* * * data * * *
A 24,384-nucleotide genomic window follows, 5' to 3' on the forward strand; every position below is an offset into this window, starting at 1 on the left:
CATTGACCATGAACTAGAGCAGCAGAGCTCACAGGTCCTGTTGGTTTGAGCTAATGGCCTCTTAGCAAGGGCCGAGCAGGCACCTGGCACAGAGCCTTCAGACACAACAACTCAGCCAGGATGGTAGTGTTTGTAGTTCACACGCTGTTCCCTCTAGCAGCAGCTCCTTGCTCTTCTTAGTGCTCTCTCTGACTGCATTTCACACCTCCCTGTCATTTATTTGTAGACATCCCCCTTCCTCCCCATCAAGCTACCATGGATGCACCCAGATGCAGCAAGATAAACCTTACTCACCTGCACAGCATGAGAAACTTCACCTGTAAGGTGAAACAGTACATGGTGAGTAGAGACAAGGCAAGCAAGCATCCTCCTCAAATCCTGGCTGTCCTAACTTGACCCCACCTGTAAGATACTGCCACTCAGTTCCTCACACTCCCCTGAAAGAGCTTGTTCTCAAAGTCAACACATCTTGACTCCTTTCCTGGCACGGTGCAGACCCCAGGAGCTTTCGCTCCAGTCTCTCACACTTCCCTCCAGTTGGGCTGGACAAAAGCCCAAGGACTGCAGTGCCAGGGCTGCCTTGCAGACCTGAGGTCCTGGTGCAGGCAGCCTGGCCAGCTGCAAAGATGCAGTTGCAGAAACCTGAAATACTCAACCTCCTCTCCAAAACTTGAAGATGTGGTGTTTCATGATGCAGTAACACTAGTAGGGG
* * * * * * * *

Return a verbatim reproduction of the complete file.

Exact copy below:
A 24,384-nucleotide genomic window follows, 5' to 3' on the forward strand; every position below is an offset into this window, starting at 1 on the left:
CATTGACCATGAACTAGAGCAGCAGAGCTCACAGGTCCTGTTGGTTTGAGCTAATGGCCTCTTAGCAAGGGCCGAGCAGGCACCTGGCACAGAGCCTTCAGACACAACAACTCAGCCAGGATGGTAGTGTTTGTAGTTCACACGCTGTTCCCTCTAGCAGCAGCTCCTTGCTCTTCTTAGTGCTCTCTCTGACTGCATTTCACACCTCCCTGTCATTTATTTGTAGACATCCCCCTTCCTCCCCATCAAGCTACCATGGATGCACCCAGATGCAGCAAGATAAACCTTACTCACCTGCACAGCATGAGAAACTTCACCTGTAAGGTGAAACAGTACATGGTGAGTAGAGACAAGGCAAGCAAGCATCCTCCTCAAATCCTGGCTGTCCTAACTTGACCCCACCTGTAAGATACTGCCACTCAGTTCCTCACACTCCCCTGAAAGAGCTTGTTCTCAAAGTCAACACATCTTGACTCCTTTCCTGGCACGGTGCAGACCCCAGGAGCTTTCGCTCCAGTCTCTCACACTTCCCTCCAGTTGGGCTGGACAAAAGCCCAAGGACTGCAGTGCCAGGGCTGCCTTGCAGACCTGAGGTCCTGGTGCAGGCAGCCTGGCCAGCTGCAAAGATGCAGTTGCAGAAACCTGAAATACTCAACCTCCTCTCCAAAACTTGAAGATGTGGTGTTTCATGATGCAGTAACACTAGTAGGGG